As it happens, they – and who the they are is a sensitive question – have executed Saddam today, on the morning of a major Muslim holy day. Al-Jazeera will not let it go. For hours, they broadcast the same video loop of Saddam’s history, with many a noble shot of him among his people, and endless rapid-fire commentary in Arabic. Occasionally there’s a new clip of bootleg-style video slipped in, video from the execution itself: the old man led toward the gallows, fierce glint in his eye. Finally, there’s a brief shot, like footage from the moon landing, of the body in its bag, head revealed, and its red neck.

My hosts and companions are by turns outraged and heart-broken. The cycling video strikes the intended emotional notes every time. Eman’s mother wants me to know that this is Bush’s doing. Ali explains how this is a message to all Muslims. “Yes, yes. Tsk, tsk,”: what do I say? It’s hard for me to work up much sympathy for Saddam or to become truly alarmed about a world-wide conspiracy against Islam, but I was never a fan of this war, of Bush, or of the death penalty, anyway, so a part of me is with them. The other part squirms with familiar discomfort on account of patriae. But I’m safe. I’m an honorary Muslim when I visit this house.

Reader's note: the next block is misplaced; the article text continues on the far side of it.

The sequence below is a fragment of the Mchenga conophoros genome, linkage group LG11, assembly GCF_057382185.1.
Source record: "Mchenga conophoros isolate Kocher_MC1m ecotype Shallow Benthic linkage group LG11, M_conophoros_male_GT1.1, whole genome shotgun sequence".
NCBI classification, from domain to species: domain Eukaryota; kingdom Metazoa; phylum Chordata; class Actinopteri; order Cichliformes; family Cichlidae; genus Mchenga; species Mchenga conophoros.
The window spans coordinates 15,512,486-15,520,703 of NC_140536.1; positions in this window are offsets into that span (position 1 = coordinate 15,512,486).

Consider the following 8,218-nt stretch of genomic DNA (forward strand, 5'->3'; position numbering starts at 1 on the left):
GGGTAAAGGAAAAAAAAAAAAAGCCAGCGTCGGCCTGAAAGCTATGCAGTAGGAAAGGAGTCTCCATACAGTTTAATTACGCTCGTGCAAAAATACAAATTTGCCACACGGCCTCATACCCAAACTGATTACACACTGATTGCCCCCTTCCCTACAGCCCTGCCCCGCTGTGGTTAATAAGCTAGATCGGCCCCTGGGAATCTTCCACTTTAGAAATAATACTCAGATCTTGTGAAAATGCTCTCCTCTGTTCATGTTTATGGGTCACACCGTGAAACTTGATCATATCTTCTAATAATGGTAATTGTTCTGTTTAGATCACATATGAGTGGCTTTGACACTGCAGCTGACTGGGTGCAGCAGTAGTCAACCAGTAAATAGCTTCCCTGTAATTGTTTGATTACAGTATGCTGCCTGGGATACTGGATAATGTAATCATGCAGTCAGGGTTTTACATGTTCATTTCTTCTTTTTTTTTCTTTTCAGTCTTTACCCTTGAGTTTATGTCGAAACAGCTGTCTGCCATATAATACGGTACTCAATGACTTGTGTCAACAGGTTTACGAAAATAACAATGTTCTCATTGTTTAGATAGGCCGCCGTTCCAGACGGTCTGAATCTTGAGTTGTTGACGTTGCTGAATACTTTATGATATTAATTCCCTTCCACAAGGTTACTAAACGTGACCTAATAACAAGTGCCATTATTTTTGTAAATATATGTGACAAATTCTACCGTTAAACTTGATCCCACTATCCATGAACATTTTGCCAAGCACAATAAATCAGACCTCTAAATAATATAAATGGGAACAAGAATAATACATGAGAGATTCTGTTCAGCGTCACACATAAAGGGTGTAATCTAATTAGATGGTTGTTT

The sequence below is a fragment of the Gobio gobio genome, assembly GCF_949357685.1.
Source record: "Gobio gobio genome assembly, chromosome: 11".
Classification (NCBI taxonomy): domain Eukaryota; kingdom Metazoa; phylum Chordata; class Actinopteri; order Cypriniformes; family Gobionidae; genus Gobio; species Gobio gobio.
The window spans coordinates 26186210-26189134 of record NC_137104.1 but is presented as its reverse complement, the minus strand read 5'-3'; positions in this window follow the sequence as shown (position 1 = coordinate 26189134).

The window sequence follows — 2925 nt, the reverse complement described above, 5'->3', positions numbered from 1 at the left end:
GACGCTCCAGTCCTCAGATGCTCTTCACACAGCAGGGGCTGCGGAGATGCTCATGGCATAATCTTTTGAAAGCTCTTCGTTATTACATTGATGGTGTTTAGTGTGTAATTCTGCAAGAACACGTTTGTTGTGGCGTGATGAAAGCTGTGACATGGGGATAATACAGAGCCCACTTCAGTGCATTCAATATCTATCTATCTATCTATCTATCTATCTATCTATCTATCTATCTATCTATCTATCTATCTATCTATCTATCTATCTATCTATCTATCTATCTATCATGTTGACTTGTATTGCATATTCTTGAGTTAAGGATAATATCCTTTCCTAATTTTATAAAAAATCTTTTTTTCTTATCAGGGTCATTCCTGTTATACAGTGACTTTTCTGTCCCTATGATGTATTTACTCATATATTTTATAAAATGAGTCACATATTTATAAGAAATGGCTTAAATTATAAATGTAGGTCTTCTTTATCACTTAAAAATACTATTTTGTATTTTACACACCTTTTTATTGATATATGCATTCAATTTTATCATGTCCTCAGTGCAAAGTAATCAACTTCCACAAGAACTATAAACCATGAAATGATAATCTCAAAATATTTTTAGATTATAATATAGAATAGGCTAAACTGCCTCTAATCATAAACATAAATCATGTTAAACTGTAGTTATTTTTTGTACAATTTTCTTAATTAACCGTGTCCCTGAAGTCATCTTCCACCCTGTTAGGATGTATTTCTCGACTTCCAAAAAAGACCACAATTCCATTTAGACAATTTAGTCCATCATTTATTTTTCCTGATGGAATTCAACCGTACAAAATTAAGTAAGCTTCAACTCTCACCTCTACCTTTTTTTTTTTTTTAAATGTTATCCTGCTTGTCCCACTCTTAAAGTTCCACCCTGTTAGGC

Oddly enough, later the same day, this is what happens to me. I’m on the way to class in Mercato. A woman in a black hijab gets on the taxi and sits next to me. She tries a few words in Arabic with me. When I’m not too responsive, she asks me, “Arabic or English?” Despite my answer, she talks to me in Amharic. She tells me I look like I could be Saudi. Something around the eyes. I’m speechless. Saudi? As soon as I can, I check a mirror. Ishmael, is that you? Have you survived your trip to the mountain?

Wednesday, December 20, 2006

Travelogue 166 – December 20

Hey everybody, I got my green card! I’m legal! Time for a party. I’ve got the house for it now. We’ll eat lots of injera and sauce, drink local beer out of the bottle, and dance the skista. With enough beers down, we might invite the next door Pentes over for some blessed moaning and Twister. God will smile on us.